Midland Rd now, likely at the point of origin of the gun flashes witnessed by Larkin. 2015.

The powder burns bear witness that Minnie was shot four times in the face at close range. She was shot through each cheek and above the right eye with 320-caliber soft-tipped bullets. Three bullets remained in her head, the fourth had grazed the cheek and earlobe. She was likely leaning forward (possibly crawling after the initial shot) when the bullets were discharged. Despite the attack, she raised herself to her feet and, as nobody saw her in Bridgman Place, she must have continued to Tasker St and then on to the Wednesbury Rd.

Tasker St, Minnie must have come this way after the shooting or she would have been seen in Bridgman Place. 2015.

Tasker St, Minnie must have come this way after the shooting or she would have been seen in Bridgman Place. 2015.

Minnie, staggering and bleeding, crossed the main road and I believe headed up Glebe Street. She was next seen by Joseph Brown (and two others). Brown was on the corner of Caldmore Rd and Vicarage Street (this is now the corner of Caldmore Rd and Little Calmore Rd; Vicarage St is now a part the northern part of Caldmore Rd, heading towards Walsall). Brown and the others saw her coming down Vicarage St. She must have passed them, as they saw the blood on her face. I believe she headed down what is now Little Caldmore Rd to the back gate to the whole row of properties on Bath St. Brown and the others watched as she went through it. She managed to open her door, leaving a blood trail on the latch for the police to trace some days later. She then undressed and collapsed, without waking the children.

Looking up Caldmore Rd to the corner where Brown saw Minnie in 1912. The building on the corner is still there. Minnie came to the corner from the other direction (that part of Caldmore Rd then being Vicarage St) (Walsall Local History Centre)

Looking up Caldmore Rd to the corner where Brown saw Minnie in 1912. The building on the corner is still there. Minnie came to the corner from the other direction (that part of Caldmore Rd then being Vicarage St)
(Walsall Local History Centre)

Immediate Aftermath
It is clear that Minnie made no effort to raise the alarm, but she had of course just had four bullets fired into her and would be completely confused. Saying that, she did manage to negotiate her way home. The house was quiet for several hours, until Minnie woke Charlie to fetch her some water at around 6 am on Tuesday 30 April. Minnie was at this time on the bed, partly dressed and with her face covered in blood. Minnie washed, drank a cup of tea and asked Charlie to fetch Mrs Gardener. Curiously, when Charlie asked about the injuries, Minnie said she had fell in some ashes in the back yard. Charlie went to fetch Annie Gardener at around 9 am.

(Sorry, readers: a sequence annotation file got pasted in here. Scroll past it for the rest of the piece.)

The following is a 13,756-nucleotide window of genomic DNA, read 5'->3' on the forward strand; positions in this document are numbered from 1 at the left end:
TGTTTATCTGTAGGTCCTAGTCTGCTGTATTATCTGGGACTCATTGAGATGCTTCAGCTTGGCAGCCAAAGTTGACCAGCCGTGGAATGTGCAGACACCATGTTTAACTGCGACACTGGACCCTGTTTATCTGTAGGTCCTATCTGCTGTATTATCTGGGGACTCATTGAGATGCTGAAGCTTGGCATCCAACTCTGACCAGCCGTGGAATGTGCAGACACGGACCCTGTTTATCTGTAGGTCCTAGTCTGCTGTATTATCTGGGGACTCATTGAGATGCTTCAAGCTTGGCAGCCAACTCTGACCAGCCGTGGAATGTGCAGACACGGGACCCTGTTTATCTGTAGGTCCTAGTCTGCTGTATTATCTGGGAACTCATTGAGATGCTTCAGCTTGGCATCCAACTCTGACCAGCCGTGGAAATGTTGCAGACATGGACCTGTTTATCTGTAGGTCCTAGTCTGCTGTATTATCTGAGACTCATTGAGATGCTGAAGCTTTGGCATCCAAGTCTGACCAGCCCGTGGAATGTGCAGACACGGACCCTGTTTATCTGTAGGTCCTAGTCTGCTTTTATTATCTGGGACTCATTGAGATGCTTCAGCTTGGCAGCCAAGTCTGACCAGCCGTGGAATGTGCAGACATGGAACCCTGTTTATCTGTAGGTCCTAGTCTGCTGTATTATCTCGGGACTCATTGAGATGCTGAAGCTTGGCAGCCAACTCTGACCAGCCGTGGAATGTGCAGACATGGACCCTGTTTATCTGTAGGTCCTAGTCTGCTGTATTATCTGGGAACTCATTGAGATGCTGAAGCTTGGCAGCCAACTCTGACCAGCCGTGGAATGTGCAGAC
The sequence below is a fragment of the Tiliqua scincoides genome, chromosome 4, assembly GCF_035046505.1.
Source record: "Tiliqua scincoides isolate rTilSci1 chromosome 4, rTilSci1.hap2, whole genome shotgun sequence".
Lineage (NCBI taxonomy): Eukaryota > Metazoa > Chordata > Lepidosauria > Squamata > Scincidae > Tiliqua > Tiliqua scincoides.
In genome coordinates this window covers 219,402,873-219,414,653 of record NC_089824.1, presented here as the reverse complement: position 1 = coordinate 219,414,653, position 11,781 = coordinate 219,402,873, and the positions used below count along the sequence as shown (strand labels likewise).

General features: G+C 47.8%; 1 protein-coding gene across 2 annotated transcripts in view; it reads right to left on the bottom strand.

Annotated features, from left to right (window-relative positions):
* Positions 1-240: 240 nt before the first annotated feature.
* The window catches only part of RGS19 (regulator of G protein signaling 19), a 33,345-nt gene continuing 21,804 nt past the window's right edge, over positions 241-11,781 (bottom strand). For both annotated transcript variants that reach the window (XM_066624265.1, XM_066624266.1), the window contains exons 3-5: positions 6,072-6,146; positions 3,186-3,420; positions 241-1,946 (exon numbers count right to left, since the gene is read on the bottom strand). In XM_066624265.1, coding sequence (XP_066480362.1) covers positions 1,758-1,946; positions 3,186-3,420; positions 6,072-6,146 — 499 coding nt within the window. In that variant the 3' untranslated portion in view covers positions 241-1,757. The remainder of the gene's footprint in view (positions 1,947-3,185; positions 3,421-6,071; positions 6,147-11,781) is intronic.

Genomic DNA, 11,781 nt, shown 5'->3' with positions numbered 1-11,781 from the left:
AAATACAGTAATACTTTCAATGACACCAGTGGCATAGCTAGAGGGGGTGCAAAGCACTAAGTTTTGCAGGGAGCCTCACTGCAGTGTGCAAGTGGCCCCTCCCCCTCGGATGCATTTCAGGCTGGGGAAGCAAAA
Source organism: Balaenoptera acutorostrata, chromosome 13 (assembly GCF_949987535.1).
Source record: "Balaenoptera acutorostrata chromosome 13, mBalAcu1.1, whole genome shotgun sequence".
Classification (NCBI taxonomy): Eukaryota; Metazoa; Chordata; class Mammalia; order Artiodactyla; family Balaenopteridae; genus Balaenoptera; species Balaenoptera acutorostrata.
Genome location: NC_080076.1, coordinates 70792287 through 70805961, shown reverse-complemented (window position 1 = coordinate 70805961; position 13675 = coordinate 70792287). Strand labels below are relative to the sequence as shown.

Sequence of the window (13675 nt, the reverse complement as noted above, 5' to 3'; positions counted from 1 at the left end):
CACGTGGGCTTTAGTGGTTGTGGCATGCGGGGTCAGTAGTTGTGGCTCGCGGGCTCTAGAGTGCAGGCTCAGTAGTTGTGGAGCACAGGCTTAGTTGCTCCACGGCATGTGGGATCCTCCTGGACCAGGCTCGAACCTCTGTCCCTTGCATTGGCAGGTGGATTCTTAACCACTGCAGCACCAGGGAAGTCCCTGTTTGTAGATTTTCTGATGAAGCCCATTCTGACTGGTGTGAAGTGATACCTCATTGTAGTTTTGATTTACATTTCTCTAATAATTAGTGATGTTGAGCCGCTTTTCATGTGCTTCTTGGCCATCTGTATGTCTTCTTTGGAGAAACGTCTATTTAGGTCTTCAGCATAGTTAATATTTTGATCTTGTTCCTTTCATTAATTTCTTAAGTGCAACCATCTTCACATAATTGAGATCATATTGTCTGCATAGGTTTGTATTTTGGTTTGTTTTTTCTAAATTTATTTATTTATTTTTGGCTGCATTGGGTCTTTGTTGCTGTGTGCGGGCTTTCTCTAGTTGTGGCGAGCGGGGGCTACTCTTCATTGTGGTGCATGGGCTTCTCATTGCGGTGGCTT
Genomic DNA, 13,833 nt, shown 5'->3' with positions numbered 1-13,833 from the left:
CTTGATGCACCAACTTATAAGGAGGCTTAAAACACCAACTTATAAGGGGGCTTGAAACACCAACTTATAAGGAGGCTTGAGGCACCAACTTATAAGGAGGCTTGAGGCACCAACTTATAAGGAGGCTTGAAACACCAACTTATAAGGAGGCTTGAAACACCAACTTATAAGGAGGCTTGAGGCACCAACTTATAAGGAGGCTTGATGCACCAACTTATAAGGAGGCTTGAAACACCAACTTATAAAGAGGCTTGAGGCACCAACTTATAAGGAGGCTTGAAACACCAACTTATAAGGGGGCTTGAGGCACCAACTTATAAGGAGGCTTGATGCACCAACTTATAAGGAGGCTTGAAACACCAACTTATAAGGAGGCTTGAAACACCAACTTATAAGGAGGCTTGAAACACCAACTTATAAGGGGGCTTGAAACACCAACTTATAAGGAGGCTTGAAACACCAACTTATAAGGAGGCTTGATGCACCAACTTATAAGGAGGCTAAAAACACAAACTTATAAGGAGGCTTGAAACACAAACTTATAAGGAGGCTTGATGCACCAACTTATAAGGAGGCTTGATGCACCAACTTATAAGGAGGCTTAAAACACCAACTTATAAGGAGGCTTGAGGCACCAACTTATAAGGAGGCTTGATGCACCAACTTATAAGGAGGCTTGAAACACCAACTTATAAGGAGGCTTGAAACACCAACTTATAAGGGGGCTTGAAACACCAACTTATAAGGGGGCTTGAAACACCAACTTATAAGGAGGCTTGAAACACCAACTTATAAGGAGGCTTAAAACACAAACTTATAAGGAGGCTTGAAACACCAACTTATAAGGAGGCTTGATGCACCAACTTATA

Annie Gardener arrived at around 9.30 am and Charlie explained to her that Minnie had had a fit. The sight that presented itself was one of blood from ‘face to her feet’. She noticed the wounds and of course asked of Minnie as to what happened. It was Minnie that stated she had come home via Midland Rd, which she had done so to avoid Charles. She then told Annie that she ‘fell down’ there. When Annie suggested a doctor, Minnie’s reaction was near insane, ‘ don’t fetch anybody, if you do I will jump through the window or cut my throat’. Annie, at Minnie’s request, washed her fur and costume from that night, disposing of the torn veil on the fire. During the inquest, Annie would go on to say that Minnie always claimed she was on her own and always insisted that she injured herself; she did though elaborate a little more on the incident, saying that ‘I must have had a fit, and when I got up I kept slipping down again’.